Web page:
Paper 2019/501

Optimal Merging in Quantum k-xor and k-sum Algorithms

María Naya-Plasencia and André Schrottenloher


The k-xor or Generalized Birthday Problem aims at finding, given k lists of bit-strings, a k-tuple among them XORing to 0. If the lists are unbounded, the best classical (exponential) time complexity has withstood since Wagner's CRYPTO 2002 paper. If the lists are bounded (of the same size) and such that there is a single solution, the dissection algorithms of Dinur et al. (CRYPTO 2012) improve the memory usage over a simple meet-in-the-middle. In this paper, we study quantum algorithms for the k-xor problem. With unbounded lists and quantum access, we improve previous work by Grassi et al. (ASIACRYPT 2018) for almost all k. Next, we extend our study to lists of any size and with classical access only. We define a set of ``merging trees'' which represent the best known strategies for quantum and classical merging in k-xor algorithms, and prove that our method is optimal among these. Our complexities are confirmed by a Mixed Integer Linear Program that computes the best strategy for a given k-xor problem. All our algorithms apply also when considering modular additions instead of bitwise xors. This framework enables us to give new improved quantum k-xor algorithms for all k and list sizes. Applications include the subset-sum problem, LPN with limited memory and the multiple-encryption problem.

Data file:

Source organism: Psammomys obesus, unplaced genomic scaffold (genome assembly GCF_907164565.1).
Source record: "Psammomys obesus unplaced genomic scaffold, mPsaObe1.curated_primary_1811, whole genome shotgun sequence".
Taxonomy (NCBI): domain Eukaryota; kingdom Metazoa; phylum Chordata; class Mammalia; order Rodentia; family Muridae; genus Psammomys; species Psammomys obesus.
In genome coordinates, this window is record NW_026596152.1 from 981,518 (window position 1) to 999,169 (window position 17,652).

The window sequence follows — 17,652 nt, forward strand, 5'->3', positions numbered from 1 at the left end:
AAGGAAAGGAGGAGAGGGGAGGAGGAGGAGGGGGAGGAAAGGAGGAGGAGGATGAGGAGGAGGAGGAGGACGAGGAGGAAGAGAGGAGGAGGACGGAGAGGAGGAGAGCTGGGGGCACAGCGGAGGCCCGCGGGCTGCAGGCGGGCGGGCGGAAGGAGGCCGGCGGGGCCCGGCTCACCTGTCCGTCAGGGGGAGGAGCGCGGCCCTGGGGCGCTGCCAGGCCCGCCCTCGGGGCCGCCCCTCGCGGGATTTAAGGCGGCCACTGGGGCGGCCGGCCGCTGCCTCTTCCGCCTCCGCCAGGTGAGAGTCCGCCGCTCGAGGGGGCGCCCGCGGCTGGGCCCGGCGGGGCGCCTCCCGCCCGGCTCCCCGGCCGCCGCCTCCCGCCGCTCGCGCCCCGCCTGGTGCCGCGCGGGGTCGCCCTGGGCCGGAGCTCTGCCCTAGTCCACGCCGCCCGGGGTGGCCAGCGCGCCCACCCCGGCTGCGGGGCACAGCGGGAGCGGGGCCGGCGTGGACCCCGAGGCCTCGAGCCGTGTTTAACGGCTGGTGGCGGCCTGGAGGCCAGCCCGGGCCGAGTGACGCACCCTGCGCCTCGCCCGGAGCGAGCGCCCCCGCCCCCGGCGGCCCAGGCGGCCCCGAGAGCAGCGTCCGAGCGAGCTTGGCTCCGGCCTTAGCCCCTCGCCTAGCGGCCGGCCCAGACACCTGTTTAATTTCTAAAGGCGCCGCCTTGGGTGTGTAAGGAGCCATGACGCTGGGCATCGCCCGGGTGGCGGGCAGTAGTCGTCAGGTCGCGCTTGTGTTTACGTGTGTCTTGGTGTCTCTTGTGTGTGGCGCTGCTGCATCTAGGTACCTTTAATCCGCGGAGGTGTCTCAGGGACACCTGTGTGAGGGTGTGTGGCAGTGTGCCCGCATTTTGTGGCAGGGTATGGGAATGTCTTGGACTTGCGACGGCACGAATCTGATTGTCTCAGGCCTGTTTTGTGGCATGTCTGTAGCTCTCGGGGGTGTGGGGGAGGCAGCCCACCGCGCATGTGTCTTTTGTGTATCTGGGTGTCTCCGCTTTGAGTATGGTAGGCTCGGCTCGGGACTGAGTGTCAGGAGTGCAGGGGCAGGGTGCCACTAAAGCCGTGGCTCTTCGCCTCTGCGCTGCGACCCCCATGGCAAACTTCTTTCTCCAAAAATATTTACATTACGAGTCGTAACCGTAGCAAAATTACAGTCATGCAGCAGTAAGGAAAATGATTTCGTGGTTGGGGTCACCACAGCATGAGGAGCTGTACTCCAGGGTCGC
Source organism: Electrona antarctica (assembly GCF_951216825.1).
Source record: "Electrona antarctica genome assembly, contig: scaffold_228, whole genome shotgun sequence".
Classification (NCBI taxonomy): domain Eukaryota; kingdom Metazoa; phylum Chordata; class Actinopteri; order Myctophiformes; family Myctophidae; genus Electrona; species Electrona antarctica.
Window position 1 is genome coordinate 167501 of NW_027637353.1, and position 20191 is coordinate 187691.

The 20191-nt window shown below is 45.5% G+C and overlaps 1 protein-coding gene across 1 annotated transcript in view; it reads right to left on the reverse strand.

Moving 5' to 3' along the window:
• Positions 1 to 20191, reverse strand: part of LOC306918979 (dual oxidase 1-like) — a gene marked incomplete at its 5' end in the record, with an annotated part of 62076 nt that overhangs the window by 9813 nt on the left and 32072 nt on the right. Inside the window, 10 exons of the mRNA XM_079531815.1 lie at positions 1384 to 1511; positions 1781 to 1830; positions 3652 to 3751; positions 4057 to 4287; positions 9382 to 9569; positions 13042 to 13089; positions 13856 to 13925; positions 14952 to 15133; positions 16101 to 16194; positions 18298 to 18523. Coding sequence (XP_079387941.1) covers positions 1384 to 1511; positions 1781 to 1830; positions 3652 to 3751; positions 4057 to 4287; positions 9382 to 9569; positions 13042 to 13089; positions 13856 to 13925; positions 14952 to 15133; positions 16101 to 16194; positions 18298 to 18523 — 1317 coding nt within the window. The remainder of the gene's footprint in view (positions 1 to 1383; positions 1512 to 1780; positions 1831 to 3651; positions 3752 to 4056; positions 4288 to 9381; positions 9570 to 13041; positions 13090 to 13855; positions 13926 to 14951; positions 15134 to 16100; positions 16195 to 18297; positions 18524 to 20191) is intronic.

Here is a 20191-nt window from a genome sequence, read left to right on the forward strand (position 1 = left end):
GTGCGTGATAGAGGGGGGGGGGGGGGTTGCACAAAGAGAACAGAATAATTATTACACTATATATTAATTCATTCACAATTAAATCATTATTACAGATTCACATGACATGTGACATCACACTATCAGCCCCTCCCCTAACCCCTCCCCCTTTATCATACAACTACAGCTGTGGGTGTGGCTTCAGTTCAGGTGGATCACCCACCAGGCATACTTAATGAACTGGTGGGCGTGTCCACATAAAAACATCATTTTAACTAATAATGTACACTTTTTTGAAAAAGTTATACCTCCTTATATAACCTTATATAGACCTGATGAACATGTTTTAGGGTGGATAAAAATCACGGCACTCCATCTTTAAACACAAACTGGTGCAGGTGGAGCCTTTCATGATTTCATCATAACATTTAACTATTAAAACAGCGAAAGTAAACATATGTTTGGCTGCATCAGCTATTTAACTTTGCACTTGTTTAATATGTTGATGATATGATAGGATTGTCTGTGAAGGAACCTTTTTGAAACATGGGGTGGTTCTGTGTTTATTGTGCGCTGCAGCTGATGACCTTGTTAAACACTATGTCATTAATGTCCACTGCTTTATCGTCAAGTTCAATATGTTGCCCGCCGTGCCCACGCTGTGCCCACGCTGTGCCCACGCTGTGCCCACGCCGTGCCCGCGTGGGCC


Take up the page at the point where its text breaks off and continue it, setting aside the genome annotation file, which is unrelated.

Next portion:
Note: The code was modified and the paper now links to the new version.

Available format(s)
Secret-key cryptography
Publication info
A major revision of an IACR publication in EUROCRYPT 2020
generalized birthday problemquantum cryptanalysislist-merging algorithmsk-list problemsmultiple encryptionMILP
Contact author(s)
andre schrottenloher @ m4x org
maria naya_plasencia @ inria fr
2021-12-09: last of 2 revisions
2019-05-20: received
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Creative Commons Attribution


      author = {María Naya-Plasencia and André Schrottenloher},
      title = {Optimal Merging in Quantum k-xor and k-sum Algorithms},
      howpublished = {Cryptology ePrint Archive, Paper 2019/501},
      year = {2019},
      doi = {10.1007/978-3-030-45724-2_11},
      note = {\url{}},
      url = {}
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